TW Hydrae is the closest T Tauri star, only about 180 light years away. T Tauri stars are young stars in the late stages of formation. This means any planetary system they have are also in the early stages, so they give us insight on just how planetary systems form. Studying these early planetary systems can prove difficult, since they consist largely of cold gas and dust, which can be challenging to observe. But recent observations from the Atacama Large Millimeter/submillimeter Array have given us the most detailed images of TW Hydrae yet, and they are kind of amazing.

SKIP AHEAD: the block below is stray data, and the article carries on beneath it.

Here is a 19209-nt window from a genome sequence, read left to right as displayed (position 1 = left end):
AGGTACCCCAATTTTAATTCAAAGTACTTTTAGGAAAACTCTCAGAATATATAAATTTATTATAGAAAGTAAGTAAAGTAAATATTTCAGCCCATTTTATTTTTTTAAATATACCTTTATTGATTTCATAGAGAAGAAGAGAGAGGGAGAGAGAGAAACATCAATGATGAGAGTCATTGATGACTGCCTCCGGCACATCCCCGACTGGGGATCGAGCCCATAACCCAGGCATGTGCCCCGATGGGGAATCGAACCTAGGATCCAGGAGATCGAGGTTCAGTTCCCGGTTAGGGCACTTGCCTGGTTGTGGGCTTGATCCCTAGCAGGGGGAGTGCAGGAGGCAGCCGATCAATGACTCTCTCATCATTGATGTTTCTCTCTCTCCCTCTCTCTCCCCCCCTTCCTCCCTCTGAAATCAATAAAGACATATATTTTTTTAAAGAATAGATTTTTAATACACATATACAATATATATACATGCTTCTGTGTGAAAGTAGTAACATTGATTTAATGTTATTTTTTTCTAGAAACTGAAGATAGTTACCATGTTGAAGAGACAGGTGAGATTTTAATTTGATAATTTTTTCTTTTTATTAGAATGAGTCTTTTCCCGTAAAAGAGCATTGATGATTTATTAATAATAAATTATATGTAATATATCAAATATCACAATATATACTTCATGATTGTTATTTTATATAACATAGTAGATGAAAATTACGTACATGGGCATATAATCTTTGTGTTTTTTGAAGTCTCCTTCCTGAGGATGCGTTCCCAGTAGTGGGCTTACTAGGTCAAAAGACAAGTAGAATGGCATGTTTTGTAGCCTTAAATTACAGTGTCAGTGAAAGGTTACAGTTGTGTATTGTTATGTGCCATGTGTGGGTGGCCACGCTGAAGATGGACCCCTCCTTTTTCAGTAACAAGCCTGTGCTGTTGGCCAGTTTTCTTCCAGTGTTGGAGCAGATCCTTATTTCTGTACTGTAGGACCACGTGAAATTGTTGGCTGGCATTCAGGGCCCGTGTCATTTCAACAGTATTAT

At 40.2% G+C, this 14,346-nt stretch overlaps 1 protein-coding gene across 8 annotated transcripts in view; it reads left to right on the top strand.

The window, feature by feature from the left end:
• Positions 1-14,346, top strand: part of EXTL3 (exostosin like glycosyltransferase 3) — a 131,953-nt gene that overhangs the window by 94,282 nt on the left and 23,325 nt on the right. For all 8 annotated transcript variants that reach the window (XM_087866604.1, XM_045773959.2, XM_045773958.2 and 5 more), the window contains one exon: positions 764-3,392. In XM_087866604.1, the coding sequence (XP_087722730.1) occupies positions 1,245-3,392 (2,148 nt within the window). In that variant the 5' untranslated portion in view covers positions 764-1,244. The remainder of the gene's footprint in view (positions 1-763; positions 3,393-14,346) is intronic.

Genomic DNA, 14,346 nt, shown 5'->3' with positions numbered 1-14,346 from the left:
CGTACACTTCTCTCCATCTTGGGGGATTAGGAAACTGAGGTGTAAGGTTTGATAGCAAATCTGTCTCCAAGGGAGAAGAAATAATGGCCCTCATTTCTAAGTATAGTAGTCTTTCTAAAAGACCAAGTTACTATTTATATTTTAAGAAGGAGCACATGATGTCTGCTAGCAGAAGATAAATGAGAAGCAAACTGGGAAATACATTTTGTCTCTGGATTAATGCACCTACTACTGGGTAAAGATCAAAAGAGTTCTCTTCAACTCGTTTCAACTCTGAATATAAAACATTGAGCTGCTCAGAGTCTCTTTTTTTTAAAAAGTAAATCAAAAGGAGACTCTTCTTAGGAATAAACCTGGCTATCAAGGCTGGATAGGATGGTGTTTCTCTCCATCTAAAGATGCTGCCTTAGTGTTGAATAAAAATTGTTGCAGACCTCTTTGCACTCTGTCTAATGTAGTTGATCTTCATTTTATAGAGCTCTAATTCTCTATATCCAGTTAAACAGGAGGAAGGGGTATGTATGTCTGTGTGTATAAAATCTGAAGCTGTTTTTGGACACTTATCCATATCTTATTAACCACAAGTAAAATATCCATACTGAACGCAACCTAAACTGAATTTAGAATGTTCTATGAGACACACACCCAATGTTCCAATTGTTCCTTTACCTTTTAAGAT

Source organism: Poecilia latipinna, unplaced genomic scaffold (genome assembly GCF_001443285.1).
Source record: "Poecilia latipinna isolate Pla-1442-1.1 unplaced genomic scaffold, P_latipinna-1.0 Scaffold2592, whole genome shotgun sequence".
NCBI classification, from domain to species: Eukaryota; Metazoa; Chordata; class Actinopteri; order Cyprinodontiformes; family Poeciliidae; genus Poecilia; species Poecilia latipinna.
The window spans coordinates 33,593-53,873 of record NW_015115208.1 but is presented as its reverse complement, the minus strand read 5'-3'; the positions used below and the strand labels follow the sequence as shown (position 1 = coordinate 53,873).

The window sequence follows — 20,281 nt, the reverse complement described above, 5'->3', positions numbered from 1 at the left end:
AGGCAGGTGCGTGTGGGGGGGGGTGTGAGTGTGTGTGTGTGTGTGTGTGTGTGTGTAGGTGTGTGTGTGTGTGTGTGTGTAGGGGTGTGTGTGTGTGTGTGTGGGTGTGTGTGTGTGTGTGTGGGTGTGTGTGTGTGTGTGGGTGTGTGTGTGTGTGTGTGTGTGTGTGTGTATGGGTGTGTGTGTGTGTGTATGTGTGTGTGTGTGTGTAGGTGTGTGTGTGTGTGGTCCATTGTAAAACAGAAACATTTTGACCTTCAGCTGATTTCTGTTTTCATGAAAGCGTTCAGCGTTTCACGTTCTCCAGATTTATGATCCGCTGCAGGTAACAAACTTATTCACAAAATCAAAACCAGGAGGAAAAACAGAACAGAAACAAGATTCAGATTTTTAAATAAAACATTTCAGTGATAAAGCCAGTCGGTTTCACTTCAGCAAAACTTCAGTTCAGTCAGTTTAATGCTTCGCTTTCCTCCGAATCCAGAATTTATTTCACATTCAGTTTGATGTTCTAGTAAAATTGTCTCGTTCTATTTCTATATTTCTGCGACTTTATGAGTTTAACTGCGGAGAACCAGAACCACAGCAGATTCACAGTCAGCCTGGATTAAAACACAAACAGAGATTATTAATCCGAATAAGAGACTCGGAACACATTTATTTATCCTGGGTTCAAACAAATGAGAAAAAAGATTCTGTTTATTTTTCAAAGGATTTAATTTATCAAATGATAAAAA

The protoplanetary planetary disk of TW Hydrae happens to be face-on from our perspective, so ALMA has a very clear view of the disk’s structure. As with other young planetary systems, the disk has gaps indicative of early planet formation. With this observation and others, it is clear that young stars form planetary systems from the gas and dust of a protoplanetary disk. But this system is particularly interesting because it shows a gap at about 1 astronomical unit, which is the distance of the Earth from the Sun. It’s close to the resolution limit of AMLA, but there is a clear gap. So we now have evidence of Earth-distance planets forming in a solar system.
Paper: Sean M. Andrews, et al. Ringed Substructure and a Gap at 1 AU in the Nearest Protoplanetary Disk. The Astrophysical Journal Letters, Volume 820, Number 2 (2016) arXiv:1603.09352 [astro-ph.EP]